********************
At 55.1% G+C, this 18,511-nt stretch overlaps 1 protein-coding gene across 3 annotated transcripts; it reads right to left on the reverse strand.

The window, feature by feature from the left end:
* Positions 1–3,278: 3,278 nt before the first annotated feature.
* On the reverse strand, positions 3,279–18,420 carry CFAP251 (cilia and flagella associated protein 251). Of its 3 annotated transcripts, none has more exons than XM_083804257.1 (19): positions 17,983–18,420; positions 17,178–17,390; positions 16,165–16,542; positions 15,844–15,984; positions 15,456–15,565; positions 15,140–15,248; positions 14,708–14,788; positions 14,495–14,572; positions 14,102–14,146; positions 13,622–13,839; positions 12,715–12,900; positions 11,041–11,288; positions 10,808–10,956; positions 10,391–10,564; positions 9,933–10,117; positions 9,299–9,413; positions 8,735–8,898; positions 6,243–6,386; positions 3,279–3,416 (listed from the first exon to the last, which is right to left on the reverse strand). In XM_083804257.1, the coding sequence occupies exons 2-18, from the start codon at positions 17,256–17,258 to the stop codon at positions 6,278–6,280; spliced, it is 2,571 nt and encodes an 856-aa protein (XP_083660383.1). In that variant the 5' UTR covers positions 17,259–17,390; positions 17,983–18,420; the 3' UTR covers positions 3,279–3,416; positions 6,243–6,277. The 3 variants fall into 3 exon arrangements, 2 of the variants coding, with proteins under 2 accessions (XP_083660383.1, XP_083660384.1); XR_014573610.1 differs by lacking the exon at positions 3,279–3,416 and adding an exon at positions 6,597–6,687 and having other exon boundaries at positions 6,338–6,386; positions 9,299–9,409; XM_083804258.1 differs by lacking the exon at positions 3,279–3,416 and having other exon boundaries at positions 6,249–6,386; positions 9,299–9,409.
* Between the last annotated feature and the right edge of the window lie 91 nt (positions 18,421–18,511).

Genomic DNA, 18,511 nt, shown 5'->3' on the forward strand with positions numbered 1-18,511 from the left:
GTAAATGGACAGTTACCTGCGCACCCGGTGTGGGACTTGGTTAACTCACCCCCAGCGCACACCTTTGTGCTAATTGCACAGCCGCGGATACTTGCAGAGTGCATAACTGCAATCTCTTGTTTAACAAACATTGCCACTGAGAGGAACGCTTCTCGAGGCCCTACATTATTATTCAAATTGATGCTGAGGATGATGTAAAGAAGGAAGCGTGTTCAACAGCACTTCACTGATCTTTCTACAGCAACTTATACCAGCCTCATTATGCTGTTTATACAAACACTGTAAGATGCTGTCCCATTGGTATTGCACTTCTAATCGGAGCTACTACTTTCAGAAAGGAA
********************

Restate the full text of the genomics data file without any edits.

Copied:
At 55.1% G+C, this 18,511-nt stretch overlaps 1 protein-coding gene across 3 annotated transcripts; it reads right to left on the reverse strand.

The window, feature by feature from the left end:
* Positions 1–3,278: 3,278 nt before the first annotated feature.
* On the reverse strand, positions 3,279–18,420 carry CFAP251 (cilia and flagella associated protein 251). Of its 3 annotated transcripts, none has more exons than XM_083804257.1 (19): positions 17,983–18,420; positions 17,178–17,390; positions 16,165–16,542; positions 15,844–15,984; positions 15,456–15,565; positions 15,140–15,248; positions 14,708–14,788; positions 14,495–14,572; positions 14,102–14,146; positions 13,622–13,839; positions 12,715–12,900; positions 11,041–11,288; positions 10,808–10,956; positions 10,391–10,564; positions 9,933–10,117; positions 9,299–9,413; positions 8,735–8,898; positions 6,243–6,386; positions 3,279–3,416 (listed from the first exon to the last, which is right to left on the reverse strand). In XM_083804257.1, the coding sequence occupies exons 2-18, from the start codon at positions 17,256–17,258 to the stop codon at positions 6,278–6,280; spliced, it is 2,571 nt and encodes an 856-aa protein (XP_083660383.1). In that variant the 5' UTR covers positions 17,259–17,390; positions 17,983–18,420; the 3' UTR covers positions 3,279–3,416; positions 6,243–6,277. The 3 variants fall into 3 exon arrangements, 2 of the variants coding, with proteins under 2 accessions (XP_083660383.1, XP_083660384.1); XR_014573610.1 differs by lacking the exon at positions 3,279–3,416 and adding an exon at positions 6,597–6,687 and having other exon boundaries at positions 6,338–6,386; positions 9,299–9,409; XM_083804258.1 differs by lacking the exon at positions 3,279–3,416 and having other exon boundaries at positions 6,249–6,386; positions 9,299–9,409.
* Between the last annotated feature and the right edge of the window lie 91 nt (positions 18,421–18,511).

Genomic DNA, 18,511 nt, shown 5'->3' on the forward strand with positions numbered 1-18,511 from the left:
GTAAATGGACAGTTACCTGCGCACCCGGTGTGGGACTTGGTTAACTCACCCCCAGCGCACACCTTTGTGCTAATTGCACAGCCGCGGATACTTGCAGAGTGCATAACTGCAATCTCTTGTTTAACAAACATTGCCACTGAGAGGAACGCTTCTCGAGGCCCTACATTATTATTCAAATTGATGCTGAGGATGATGTAAAGAAGGAAGCGTGTTCAACAGCACTTCACTGATCTTTCTACAGCAACTTATACCAGCCTCATTATGCTGTTTATACAAACACTGTAAGATGCTGTCCCATTGGTATTGCACTTCTAATCGGAGCTACTACTTTCAGAAAGGAA